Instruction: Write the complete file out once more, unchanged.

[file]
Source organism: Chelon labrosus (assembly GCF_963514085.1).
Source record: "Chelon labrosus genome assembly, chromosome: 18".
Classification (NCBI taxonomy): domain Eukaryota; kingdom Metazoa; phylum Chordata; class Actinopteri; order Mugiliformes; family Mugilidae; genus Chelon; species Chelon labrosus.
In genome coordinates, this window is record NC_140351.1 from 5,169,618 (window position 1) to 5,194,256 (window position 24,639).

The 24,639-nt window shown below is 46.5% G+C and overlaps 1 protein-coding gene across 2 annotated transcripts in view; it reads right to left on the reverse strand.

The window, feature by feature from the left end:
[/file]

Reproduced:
Source organism: Chelon labrosus (assembly GCF_963514085.1).
Source record: "Chelon labrosus genome assembly, chromosome: 18".
Classification (NCBI taxonomy): domain Eukaryota; kingdom Metazoa; phylum Chordata; class Actinopteri; order Mugiliformes; family Mugilidae; genus Chelon; species Chelon labrosus.
In genome coordinates, this window is record NC_140351.1 from 5,169,618 (window position 1) to 5,194,256 (window position 24,639).

The 24,639-nt window shown below is 46.5% G+C and overlaps 1 protein-coding gene across 2 annotated transcripts in view; it reads right to left on the reverse strand.

The window, feature by feature from the left end: